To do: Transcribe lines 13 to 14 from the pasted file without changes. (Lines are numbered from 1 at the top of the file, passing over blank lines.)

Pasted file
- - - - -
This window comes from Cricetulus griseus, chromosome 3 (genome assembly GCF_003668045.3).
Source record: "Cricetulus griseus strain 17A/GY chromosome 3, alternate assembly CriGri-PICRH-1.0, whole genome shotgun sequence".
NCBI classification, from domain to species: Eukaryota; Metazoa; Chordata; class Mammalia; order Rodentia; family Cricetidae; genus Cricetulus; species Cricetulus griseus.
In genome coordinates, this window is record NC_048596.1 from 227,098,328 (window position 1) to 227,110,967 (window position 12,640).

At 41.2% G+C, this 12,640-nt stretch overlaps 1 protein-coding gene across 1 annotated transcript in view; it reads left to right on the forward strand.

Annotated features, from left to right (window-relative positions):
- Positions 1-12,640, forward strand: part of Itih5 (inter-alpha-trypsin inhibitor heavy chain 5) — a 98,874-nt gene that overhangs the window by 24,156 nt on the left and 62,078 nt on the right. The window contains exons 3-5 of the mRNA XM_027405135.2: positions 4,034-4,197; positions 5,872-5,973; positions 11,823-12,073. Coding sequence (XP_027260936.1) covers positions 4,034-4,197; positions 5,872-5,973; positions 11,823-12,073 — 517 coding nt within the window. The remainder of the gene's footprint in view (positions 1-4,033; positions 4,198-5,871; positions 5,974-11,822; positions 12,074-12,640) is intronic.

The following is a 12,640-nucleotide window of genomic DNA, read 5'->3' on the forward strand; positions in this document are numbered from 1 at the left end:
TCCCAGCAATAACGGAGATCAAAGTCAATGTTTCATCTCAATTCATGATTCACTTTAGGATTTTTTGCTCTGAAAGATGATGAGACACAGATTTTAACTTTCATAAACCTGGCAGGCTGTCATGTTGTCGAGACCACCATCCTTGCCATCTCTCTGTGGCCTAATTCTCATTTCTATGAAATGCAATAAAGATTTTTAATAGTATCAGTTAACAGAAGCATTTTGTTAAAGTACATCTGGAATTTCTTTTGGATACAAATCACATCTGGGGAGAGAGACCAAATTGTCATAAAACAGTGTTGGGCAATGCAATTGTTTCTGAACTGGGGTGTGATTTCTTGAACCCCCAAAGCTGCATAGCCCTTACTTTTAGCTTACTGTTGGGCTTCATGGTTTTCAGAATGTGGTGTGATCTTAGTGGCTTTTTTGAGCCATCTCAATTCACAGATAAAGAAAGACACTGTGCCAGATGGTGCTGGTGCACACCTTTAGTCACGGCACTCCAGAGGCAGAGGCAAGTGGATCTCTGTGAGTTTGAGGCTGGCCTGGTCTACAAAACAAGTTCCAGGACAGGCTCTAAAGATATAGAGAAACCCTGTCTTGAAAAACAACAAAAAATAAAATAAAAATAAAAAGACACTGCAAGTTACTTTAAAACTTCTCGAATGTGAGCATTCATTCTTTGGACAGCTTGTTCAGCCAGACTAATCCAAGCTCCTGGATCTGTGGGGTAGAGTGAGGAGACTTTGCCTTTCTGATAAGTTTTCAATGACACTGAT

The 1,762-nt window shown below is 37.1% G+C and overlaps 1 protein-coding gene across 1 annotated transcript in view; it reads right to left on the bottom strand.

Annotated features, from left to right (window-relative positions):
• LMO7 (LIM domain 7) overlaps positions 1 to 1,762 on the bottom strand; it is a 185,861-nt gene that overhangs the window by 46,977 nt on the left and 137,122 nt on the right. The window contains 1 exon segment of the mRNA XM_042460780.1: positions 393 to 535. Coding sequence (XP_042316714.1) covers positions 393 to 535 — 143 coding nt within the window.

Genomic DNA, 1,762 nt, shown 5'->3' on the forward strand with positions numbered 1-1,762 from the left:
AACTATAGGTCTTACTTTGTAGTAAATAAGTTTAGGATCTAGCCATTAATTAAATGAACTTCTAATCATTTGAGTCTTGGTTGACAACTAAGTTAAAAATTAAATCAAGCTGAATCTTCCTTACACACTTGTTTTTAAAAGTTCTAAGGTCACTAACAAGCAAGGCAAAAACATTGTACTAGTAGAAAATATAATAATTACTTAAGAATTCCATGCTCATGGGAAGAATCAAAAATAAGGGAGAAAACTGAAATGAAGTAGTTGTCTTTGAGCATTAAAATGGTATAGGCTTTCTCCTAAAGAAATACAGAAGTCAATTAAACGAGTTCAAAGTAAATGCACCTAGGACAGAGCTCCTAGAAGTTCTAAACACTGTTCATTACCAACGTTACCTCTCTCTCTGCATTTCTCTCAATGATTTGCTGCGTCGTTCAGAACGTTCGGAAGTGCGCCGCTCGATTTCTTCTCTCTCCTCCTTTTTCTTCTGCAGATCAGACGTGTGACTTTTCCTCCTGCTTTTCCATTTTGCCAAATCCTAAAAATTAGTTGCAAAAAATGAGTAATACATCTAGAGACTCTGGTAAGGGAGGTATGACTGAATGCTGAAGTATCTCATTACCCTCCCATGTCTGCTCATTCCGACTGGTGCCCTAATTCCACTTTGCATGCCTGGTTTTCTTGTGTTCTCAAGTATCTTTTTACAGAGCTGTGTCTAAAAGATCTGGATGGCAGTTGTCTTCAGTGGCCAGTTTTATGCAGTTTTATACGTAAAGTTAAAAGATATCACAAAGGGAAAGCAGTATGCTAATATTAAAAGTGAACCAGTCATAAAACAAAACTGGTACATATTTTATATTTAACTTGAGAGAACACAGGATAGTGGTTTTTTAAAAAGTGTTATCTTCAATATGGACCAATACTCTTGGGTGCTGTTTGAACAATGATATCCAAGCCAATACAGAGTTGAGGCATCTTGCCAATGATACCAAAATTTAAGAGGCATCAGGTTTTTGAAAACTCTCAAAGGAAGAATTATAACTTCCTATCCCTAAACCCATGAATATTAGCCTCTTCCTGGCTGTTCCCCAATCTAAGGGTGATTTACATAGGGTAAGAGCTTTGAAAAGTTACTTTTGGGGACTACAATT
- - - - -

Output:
Genomic DNA, 1,762 nt, shown 5'->3' on the forward strand with positions numbered 1-1,762 from the left:
AACTATAGGTCTTACTTTGTAGTAAATAAGTTTAGGATCTAGCCATTAATTAAATGAACTTCTAATCATTTGAGTCTTGGTTGACAACTAAGTTAAAAATTAAATCAAGCTGAATCTTCCTTACACACTTGTTTTTAAAAGTTCTAAGGTCACTAACAAGCAAGGCAAAAACATTGTACTAGTAGAAAATATAATAATTACTTAAGAATTCCATGCTCATGGGAAGAATCAAAAATAAGGGAGAAAACTGAAATGAAGTAGTTGTCTTTGAGCATTAAAATGGTATAGGCTTTCTCCTAAAGAAATACAGAAGTCAATTAAACGAGTTCAAAGTAAATGCACCTAGGACAGAGCTCCTAGAAGTTCTAAACACTGTTCATTACCAACGTTACCTCTCTCTCTGCATTTCTCTCAATGATTTGCTGCGTCGTTCAGAACGTTCGGAAGTGCGCCGCTCGATTTCTTCTCTCTCCTCCTTTTTCTTCTGCAGATCAGACGTGTGACTTTTCCTCCTGCTTTTCCATTTTGCCAAATCCTAAAAATTAGTTGCAAAAAATGAGTAATACATCTAGAGACTCTGGTAAGGGAGGTATGACTGAATGCTGAAGTATCTCATTACCCTCCCATGTCTGCTCATTCCGACTGGTGCCCTAATTCCACTTTGCATGCCTGGTTTTCTTGTGTTCTCAAGTATCTTTTTACAGAGCTGTGTCTAAAAGATCTGGATGGCAGTTGTCTTCAGTGGCCAGTTTTATGCAGTTTTATACGTAAAGTTAAAAGATATCACAAAGGGAAAGCAGTATGCTAATATTAAAAGTGAACCAGTCATAAAACAAAACTGGTACATATTTTATATTTAACTTGAGAGAACACAGGATAGTGGTTTTTTAAAAAGTGTTATCTTCAATATGGACCAATACTCTTGGGTGCTGTTTGAACAATGATATCCAAGCCAATACAGAGTTGAGGCATCTTGCCAATGATACCAAAATTTAAGAGGCATCAGGTTTTTGAAAACTCTCAAAGGAAGAATTATAACTTCCTATCCCTAAACCCATGAATATTAGCCTCTTCCTGGCTGTTCCCCAATCTAAGGGTGATTTACATAGGGTAAGAGCTTTGAAAAGTTACTTTTGGGGACTACAATT